A new project in the crypto sector has developed a method for tracking individual Satoshis on the Bitcoin blockchain, effectively enabling Bitcoin NFTs. This project has given Bitcoin a new use case.
This project, directed by a former developer for Bitcoin Core named Casey Rodarmor, is simply a protocol for allocating numbers to specific Satoshis so that they can be monitored and transferred precisely. The lowest unit of Bitcoin that is suitable for use in transactions is the Satoshi, which represents one hundred millionths of a single Bitcoin. The Ordinal protocol makes it possible for Non-Fungible Tokens (NFTs) to operate directly on Bitcoin’s blockchain by allowing users to assign whatever content to a Satoshi they please.
In this blog, let’s learn about Bitcoin Ordinals and how they work.
What are Bitcoin Ordinals?
Bitcoin Ordinals use an open-source protocol that gives each individual Satoshi (Sats) a distinct identity. The smallest units of Bitcoin are called Satoshis, named after the creator(s) of Bitcoin, Satoshi Nakamoto. The protocol adds data to these Sats and allows Ord software users to follow them using an Ordinal numbering scheme.
At a high level, this essentially gives each Satoshi a numerical value based on a number of factors. These factors include the time when Satoshi was mined into circulation as well as the precise block height where Satoshi first appeared.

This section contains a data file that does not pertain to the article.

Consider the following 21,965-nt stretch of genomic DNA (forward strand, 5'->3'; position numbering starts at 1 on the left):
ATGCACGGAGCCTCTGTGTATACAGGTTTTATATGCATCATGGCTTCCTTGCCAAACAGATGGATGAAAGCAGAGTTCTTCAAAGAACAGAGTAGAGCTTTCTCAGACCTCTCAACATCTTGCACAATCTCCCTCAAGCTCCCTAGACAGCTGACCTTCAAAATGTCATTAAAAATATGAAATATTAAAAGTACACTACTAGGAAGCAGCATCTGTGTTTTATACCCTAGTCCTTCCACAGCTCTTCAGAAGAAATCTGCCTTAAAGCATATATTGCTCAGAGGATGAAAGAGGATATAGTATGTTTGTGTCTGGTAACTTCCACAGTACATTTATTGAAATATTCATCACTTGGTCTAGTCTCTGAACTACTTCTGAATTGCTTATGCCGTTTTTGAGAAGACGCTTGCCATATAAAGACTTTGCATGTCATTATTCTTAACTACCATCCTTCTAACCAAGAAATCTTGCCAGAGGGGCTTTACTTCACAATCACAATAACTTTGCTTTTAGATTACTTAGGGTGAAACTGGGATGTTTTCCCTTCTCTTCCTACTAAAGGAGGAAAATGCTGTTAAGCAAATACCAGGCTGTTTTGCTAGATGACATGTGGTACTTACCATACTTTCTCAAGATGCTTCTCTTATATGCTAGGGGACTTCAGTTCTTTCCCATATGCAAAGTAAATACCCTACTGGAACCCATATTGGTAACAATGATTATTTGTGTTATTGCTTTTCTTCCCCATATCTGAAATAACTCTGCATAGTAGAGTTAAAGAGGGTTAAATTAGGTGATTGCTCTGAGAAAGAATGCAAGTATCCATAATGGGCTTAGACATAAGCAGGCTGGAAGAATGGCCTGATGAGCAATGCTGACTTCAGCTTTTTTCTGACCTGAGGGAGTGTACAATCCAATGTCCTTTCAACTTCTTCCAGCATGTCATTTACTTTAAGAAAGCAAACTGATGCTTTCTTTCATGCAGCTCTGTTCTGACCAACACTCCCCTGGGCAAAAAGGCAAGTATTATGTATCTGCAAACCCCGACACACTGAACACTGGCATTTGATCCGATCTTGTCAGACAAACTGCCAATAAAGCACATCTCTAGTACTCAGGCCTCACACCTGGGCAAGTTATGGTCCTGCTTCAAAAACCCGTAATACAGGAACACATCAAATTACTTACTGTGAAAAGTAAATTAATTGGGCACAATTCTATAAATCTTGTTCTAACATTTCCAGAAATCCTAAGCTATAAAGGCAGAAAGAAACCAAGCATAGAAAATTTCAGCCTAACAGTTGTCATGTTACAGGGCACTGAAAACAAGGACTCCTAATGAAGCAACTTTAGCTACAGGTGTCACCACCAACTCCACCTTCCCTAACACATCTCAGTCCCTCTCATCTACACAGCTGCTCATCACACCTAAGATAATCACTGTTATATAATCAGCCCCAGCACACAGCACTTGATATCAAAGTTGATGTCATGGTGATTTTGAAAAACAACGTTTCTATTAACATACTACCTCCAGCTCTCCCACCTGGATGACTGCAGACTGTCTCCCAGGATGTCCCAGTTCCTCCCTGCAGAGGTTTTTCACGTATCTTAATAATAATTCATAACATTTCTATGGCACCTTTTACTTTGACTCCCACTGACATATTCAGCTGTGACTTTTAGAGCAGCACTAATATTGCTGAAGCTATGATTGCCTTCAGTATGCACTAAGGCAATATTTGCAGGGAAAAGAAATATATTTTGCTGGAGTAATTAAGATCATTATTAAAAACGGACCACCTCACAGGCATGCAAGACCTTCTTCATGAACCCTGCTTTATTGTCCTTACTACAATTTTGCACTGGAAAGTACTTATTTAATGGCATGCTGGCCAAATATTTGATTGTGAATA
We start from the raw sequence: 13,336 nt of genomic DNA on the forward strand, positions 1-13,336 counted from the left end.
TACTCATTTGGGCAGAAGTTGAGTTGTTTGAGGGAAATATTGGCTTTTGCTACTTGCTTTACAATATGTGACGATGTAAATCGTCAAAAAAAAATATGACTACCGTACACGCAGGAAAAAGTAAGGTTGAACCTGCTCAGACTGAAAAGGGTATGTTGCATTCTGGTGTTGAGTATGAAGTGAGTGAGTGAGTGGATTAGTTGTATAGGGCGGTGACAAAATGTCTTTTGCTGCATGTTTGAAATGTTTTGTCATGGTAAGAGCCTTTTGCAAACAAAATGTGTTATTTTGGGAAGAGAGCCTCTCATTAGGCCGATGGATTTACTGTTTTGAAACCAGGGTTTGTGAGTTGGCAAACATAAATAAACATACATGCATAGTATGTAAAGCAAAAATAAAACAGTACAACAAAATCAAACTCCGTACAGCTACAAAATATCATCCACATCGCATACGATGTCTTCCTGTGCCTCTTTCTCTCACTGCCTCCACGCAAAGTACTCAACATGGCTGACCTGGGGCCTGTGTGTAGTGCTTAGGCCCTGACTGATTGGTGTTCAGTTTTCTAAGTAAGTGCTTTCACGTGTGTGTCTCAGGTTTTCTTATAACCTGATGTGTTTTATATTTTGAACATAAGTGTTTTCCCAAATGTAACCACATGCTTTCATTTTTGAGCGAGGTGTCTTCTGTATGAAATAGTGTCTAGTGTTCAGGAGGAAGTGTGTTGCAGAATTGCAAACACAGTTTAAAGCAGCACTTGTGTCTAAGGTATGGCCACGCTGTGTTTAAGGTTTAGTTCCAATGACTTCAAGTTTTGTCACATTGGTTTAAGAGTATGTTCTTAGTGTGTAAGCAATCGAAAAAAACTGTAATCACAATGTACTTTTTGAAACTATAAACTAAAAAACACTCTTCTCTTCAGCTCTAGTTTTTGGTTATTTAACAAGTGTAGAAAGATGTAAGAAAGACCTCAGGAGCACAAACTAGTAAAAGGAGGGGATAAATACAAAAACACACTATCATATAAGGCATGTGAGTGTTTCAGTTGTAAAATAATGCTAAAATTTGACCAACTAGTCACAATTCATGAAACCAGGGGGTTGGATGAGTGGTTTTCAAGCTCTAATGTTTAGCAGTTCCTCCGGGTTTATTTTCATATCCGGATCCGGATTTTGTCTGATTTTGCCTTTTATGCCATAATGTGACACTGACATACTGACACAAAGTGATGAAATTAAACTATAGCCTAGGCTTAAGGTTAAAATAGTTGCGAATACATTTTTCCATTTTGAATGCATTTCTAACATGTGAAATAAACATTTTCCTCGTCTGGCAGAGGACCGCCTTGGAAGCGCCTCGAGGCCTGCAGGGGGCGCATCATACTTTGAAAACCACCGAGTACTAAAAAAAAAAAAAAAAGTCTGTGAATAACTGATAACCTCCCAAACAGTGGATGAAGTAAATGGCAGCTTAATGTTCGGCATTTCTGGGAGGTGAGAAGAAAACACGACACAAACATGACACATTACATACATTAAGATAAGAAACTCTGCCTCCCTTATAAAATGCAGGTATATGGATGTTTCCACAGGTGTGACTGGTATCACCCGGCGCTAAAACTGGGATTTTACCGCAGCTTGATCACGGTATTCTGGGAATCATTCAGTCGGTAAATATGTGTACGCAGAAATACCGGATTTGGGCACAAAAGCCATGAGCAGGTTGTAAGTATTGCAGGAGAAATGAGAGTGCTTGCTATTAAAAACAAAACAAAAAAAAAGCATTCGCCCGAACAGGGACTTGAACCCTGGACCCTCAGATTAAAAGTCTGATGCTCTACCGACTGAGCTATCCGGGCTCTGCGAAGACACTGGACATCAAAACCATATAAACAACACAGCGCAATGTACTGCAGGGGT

Users can track each Satoshi using software called Ord. Additionally, the system embeds content within them to produce digital artifacts specific to Bitcoin.
These specifically identified Satoshis can be traded and transferred by users exactly like any other standard Bitcoin unit. Yet, the digital item itself is exclusively stored on-chain and not anywhere else on the internet, unlike Colored Coins or the majority of Ethereum NFTs.
This functionality would not be feasible on Bitcoin without the implementation of SegWit and Taproot, two soft fork updates that helped raise Bitcoin’s block capacity,
Advantages of Bitcoin Ordinals
- Representing art, culture, and money. Casey explains that old forms of money were intertwined with art and culture. In the olden days, money was in the form of carved beads and art. Ordinal inscriptions are its modern representation.
- Filling market demand. Casey brings up the immense popularity of NFTs. He believes that Ordinals provide the right product-market fit.
- Onboarding users to the Bitcoin network. Casey opines that Ordinals can attract more users to use Bitcoin.
How do they work?
The Ordinal protocol is divided into two parts:
Ordinal theory: It is the process of allocating Satoshi numbers for tracking, transferring, and assigning value.
Inscription: The method of using the Ord software to link content to a Satoshi based on the unique number that the software gives. The Ord software links to content to real Satoshis, but it does this by using a system of numbers exclusive to the Ord software.
Ordinals provide a way to give each of the 2.1 quadrillion Satoshis that will ever be produced a unique identification value.